Alberta Highways - Bow River, Calgary

Bow River bridges, Calgary

Starting from the west - actually, starting from the dead centre of Calgary - this is the 1916 Centre Street Bridge, looking east from Sien Lok Park in Chinatown. It's notable for having two decks, the main span from downtown into Crescent Heights, and the lower level connecting the roads on either side of the river. The lower level has a clearance of just 2.7 metres and both lanes can reverse to accommodate rush hours, so clearly it is meant for passenger cars.

The Centre St. Bridge is most famous for its lions, but don't tell anyone these are replicas. The originals were spirited away to be displayed elsewhere. The sheep's heads, or whatever those are, appear to be original because no one wants to vandalize them. No, really, what are they? Is this some "in like a lion, out like a lamb" metaphor? I can see that lion's ribs; is this an animal he can eat?

Heading north across the lower level, then looking west at Prince's Island.

To the east I can see the next bridges to feature on this page, including the Langevin Bridge trusses.

Don't worry, that's an amber light, not red. Red is the two lights on the left.

One last look west at the Centre St. Bridge from the north shore of the Bow River.

The 1909 Langevin Bridge takes 4th St. NE south over the Bow River and turns it into 4th Ave. SE downtown. It's named after Hector-Louis Langevin, one of the fathers of the Canadian Confederation. I bet you can guess which province he represented.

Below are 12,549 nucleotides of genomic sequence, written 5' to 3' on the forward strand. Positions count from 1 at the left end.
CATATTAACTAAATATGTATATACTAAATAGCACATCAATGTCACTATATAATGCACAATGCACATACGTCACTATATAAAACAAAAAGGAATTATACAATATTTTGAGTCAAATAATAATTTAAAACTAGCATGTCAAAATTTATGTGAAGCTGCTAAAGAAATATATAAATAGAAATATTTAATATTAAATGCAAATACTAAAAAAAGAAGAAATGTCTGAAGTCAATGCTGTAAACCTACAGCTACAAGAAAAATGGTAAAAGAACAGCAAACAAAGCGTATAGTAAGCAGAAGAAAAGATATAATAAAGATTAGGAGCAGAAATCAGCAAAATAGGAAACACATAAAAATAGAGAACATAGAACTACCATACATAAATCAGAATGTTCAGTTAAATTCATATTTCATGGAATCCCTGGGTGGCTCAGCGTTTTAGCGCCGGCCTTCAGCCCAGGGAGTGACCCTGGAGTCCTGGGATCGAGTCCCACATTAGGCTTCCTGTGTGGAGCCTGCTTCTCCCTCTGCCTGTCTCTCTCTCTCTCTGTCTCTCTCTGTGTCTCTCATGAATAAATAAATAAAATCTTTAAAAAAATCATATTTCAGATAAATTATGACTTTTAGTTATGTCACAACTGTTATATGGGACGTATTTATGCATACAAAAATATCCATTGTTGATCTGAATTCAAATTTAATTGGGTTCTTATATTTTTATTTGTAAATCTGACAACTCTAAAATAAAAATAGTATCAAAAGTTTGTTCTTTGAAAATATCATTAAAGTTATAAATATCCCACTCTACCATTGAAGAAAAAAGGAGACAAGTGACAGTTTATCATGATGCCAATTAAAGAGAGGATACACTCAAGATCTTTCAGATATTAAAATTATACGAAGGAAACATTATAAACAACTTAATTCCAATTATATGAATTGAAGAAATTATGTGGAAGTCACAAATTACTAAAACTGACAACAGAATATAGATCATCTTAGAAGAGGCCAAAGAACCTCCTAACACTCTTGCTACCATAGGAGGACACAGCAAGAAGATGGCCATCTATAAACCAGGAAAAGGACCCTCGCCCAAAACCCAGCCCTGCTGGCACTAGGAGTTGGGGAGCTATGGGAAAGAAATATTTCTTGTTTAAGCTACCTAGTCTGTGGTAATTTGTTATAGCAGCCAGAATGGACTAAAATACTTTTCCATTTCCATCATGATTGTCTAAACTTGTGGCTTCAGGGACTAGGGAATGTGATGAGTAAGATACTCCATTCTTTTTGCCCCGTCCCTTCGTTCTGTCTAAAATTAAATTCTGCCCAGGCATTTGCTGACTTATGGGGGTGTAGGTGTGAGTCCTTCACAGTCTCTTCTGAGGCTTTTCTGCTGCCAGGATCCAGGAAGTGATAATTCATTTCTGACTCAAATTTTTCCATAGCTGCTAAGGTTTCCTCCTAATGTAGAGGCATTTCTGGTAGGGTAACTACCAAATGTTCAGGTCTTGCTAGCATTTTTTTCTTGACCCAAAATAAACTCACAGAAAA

Heading south across the bridge, with a look back west at the Centre St. Bridge.

The 5th Ave. Bridge, which becomes 5th St. NE north of the bridge, doesn't have a special name or interesting construction. It makes up for that with vintage sign gantries featuring vintage signs. The nearest date I can get for this bridge is 1972, and the signs can't be a whole lot newer than that.

Leftward views of the Langevin Bridge, which used to carry one lane each way. These two bridges plus a flyover from Memorial Dr. WB straight into 4th Ave. SE now serve 4 lanes each way. Imagine traffic in 1971.

East but not least, here's the Zoo Bridge, which took 12th St. SE over the Bow River to St. George's Island from 1908 to 2017. Not a bad run, but still sad to see it go considering its other truss brothers live on. Photos start out heading north.

I look west at Calgary, cross the bridge, and look west at more of Calgary. Algoma Steel built several of Calgary's bridges, including MacDonald Bridge over the Elbow River (see big link below). All of Calgary's bridges have inventory numbers, but they tend to be most visible on trusses.

Back south across the Zoo Bridge. The western crosswalk is not closed. That is a sidewalk, not a crosswalk. Pedestrians can't cross here to get to the other sidewalk, either. This is not the correct use of that sign.

One last Zoo view, looking west from the south shore of the Bow.

Over to the Elbow River bridges
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